I don’t think flat-section (No. 1) straight chisels or back-bent gouges are essential, though I sometimes use them. Flat-section chisels are more a tool for letter carvers. Most of what a back-bent gouge does I can do by inverting a regular gouge and using the inside to cut convex shapes.

I don’t find skew chisels of much use because I have heavy, flared fishtails that can get into the same tight spaces. And I haven’t yet come across a situation in which I needed a dog-leg chisel or a macaroni tool (even though they look like they’d be fun to have).

Same size, different section; same section, different size

Above: Same size, different section—Both of these carving tools are 25mm wide. The one on the right is a No. 11, the highest section (or profile) commonly made. The one on the left is a No. 1. It’s flat.
Below: The same section, different size—Both of these tools have No.5 sections, one of the most useful profiles. But one is only 5mm wide (about 3/16 inch), and the other is 35mm wide (about 1 3/8 inch). Image courtesy of Fine Woodworking magazine.


Below: The same section, different size—Both of these tools have No.5 sections, one of the most useful profiles. But one is only 5mm wide (about 3/16 inch), and the other is 35mm wide (about 1 3/8 inch). Image courtesy of Fine Woodworking magazine.

Section and size: What do the numbers mean?

Woodcarving gouges, like golf clubs, are numbered for different uses. Basically, they go from No.1 to No. 11. A No. 1 is flat, a No.2 curves slightly, a No. 3 a little more and so on to No. 11, which has a U-shape. For general carving, gouges with a No. 5 section are the most useful. Sections around No. 9 are better for going deeper. These remove wood faster, which is helpful when creating a background or roughing out a carving. Also, because their sides are steeper, they’re less likely to catch and rip the wood.

In addition to having different sections, all carving tools come in different widths. You can have a 3mm No. 5 or a 30mm No. 5 (most carving tools are sold in metric sizes). As a general rule, I tell my students to use the biggest chisel they can for any given task. The work will flow better, be cleaner (fewer tool marks) and go faster.

There are no definite rules or laws about which chisel does what. Trying to find this information is like searching for the meaning of life, except less rewarding. Any chisel can be rotated or even used upside down so you can cut with the inside of the chisel.

As you become more skilled, you will find that you use the same chisel for many jobs. For example, a carver might turn a No.11 on its side and use it as a No. 3. This saves time, which is important if you’re a professional. A really skillful carver can form a ball with a No.1 flat chisel or a flat surface with a No. 11.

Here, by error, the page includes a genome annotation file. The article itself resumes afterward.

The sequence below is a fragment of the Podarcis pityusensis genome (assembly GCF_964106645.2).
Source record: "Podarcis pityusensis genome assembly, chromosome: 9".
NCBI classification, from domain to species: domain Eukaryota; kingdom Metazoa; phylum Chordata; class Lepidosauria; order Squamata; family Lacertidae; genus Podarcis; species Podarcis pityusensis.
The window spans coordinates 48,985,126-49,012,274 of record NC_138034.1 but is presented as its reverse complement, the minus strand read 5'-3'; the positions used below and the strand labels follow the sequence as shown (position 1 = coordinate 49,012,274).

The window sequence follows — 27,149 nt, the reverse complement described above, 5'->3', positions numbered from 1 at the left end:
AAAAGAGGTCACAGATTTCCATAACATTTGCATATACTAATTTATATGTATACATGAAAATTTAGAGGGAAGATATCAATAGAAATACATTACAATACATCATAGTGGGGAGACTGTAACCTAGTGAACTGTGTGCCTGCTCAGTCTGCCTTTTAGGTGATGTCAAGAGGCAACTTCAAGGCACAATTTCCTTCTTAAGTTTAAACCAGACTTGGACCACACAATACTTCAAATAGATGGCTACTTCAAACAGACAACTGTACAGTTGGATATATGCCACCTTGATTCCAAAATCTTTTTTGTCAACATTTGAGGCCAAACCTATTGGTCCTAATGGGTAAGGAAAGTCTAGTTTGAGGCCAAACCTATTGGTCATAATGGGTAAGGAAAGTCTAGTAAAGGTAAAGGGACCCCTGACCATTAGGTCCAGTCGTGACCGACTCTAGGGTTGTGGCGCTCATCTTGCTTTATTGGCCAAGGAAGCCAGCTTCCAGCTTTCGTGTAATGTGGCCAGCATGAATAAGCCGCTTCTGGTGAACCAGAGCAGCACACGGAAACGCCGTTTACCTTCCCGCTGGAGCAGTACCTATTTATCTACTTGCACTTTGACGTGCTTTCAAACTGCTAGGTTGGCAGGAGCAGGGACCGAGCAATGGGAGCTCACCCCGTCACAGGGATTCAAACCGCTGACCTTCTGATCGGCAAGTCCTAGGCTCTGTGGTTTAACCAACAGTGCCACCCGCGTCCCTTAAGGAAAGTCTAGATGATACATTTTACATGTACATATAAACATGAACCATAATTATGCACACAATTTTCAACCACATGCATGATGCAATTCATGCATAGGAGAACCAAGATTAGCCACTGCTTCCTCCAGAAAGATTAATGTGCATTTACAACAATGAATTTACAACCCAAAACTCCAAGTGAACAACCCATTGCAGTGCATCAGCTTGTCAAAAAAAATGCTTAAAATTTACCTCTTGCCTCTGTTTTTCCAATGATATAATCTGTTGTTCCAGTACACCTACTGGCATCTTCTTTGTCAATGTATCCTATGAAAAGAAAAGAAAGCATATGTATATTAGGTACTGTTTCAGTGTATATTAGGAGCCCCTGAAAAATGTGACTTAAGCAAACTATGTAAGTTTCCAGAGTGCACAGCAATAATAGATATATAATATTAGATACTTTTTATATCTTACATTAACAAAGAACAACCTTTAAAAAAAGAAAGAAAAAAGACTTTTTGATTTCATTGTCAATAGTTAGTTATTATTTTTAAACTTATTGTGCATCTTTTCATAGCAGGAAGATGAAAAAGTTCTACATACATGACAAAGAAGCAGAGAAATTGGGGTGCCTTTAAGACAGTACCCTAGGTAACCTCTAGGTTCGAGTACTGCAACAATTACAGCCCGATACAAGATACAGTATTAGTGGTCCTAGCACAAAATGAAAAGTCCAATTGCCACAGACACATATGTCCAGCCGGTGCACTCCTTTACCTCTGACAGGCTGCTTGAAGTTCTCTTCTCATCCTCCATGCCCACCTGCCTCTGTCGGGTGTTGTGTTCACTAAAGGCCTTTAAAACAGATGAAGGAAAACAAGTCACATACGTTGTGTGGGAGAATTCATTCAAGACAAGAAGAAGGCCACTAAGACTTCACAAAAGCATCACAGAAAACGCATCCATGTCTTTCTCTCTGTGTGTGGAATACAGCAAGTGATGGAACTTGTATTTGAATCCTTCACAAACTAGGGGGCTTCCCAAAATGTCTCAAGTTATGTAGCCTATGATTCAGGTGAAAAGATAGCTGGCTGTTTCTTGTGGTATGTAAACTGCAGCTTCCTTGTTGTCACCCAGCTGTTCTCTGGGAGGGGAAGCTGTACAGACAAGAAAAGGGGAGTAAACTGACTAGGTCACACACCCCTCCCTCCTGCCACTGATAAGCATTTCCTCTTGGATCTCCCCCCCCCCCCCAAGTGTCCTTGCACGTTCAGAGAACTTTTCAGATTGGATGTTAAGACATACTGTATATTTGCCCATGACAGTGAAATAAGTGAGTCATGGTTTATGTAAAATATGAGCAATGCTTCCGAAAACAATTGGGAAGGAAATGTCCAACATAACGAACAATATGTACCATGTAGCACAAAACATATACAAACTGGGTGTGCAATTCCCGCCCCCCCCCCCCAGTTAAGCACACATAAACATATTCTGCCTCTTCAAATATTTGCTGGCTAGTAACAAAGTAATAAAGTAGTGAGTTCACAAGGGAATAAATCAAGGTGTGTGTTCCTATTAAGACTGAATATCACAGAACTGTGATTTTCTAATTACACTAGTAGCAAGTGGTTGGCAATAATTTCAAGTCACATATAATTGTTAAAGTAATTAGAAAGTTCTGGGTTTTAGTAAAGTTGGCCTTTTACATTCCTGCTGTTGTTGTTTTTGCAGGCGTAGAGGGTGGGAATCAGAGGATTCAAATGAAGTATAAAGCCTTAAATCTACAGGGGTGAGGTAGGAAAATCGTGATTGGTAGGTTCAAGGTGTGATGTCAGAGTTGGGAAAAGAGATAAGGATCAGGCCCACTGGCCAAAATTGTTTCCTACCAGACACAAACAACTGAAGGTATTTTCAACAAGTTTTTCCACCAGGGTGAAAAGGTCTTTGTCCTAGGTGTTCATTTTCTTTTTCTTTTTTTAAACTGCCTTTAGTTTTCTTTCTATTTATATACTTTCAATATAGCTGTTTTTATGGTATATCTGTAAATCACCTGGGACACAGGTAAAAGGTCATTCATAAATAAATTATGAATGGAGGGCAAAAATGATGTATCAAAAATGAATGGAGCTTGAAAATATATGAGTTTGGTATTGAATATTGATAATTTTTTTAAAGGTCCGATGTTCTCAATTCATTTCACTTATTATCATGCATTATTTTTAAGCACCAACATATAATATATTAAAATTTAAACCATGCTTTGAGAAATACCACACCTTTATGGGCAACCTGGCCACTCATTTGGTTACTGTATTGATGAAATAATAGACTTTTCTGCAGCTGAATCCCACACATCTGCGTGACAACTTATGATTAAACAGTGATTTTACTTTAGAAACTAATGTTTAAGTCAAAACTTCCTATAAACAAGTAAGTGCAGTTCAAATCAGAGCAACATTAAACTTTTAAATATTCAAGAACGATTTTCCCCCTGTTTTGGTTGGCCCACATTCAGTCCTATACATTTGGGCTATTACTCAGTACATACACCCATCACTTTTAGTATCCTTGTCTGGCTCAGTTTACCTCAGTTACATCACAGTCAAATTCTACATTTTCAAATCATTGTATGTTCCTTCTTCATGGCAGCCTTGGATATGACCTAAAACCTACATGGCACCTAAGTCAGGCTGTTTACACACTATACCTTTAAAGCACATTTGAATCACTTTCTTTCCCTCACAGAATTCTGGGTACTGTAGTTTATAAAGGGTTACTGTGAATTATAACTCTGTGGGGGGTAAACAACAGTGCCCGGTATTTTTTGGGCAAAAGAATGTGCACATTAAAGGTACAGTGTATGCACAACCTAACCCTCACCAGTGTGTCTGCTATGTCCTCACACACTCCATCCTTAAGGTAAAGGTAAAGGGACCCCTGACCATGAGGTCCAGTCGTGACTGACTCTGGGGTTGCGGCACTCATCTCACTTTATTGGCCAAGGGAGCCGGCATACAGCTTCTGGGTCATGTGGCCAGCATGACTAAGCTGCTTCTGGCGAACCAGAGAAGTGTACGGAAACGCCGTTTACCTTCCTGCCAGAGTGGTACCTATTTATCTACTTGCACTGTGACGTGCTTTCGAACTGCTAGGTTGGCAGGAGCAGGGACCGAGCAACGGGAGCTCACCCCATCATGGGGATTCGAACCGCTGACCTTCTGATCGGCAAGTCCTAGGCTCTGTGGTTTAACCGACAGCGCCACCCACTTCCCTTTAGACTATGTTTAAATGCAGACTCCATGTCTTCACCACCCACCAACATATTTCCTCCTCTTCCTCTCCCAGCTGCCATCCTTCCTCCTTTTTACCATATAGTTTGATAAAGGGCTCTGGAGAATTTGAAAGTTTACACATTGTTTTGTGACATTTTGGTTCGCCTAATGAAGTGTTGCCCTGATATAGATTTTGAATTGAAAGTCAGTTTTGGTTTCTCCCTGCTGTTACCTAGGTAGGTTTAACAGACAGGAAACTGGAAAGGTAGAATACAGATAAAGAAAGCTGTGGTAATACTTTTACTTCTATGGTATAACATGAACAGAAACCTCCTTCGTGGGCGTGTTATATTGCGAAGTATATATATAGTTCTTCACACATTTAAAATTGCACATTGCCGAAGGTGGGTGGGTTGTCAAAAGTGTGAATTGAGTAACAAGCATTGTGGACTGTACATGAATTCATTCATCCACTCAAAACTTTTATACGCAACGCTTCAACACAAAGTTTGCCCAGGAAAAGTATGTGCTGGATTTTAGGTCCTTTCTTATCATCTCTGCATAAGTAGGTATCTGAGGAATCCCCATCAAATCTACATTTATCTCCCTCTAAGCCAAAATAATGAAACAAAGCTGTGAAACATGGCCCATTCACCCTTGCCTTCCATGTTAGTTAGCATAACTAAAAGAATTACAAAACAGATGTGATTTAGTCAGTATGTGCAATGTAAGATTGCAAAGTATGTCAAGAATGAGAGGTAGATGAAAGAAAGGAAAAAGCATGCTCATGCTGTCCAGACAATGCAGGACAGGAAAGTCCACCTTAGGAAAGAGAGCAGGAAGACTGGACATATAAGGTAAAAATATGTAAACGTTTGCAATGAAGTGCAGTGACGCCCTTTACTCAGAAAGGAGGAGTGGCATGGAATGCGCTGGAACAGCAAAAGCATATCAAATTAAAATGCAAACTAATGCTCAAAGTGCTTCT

Driving carving tools

Use a heavy wooden mallet. Most of the time, you’ll be tapping the carving tool with a mallet, not pushing it with your hand. Don’t use a steel hammer because you will ruin the ends of your carving tools.

You will need mallets of different wights depending on the work that you’ll be doing. Pecking at a large sculpture with a small chisel and a 1/2-lb. mallet is just a waste of time.

I prefer mallets with ahead of lignum vitae, a dense, hard tropical wood. When driving a chisel with a lignum-headed mallet, there’s’s no rebound. All the impact is directed to the blade. I like sculptor’s’s mallets, which are turned and have no front, back or sides/

I’ve also seen urethane and laminated beech mallets, both of which will work fine. However, I would stay away from bronze or rubber mallets. Bronze mallets will rough up the ends of your carving tools like a steel hammer, and a rubber mallet doesn’t make much sense unless you are concerned about noise. And if you turn your own mallets, make sure that they can be rested on their heads, so they don’t roll off the bench.

Storing your carving tools

You’ll need a proper box for your carving tools. Mine is made of mahogany. Because I often take my tools with me when I fly around the country, I added aluminum angle at each of the four corners of the case to protect it. (The airline attendants have to put it in the hold to save the pilot from a nut-case woodcarver).

If you don’t build a box for your carving tools, a chisel roll also will help keep your chisels safe. Even wrapping your tools carefully in an old towel will help prevent them from bashing against each other, damaging their blades. You’ll appreciate this more after you have spent some time sharpening them properly.

Whatever you do, don’t just dump your chisels into a cardboard box to get chipped and rusty. But if that does happen, make sure you sell them to that man at the flea market.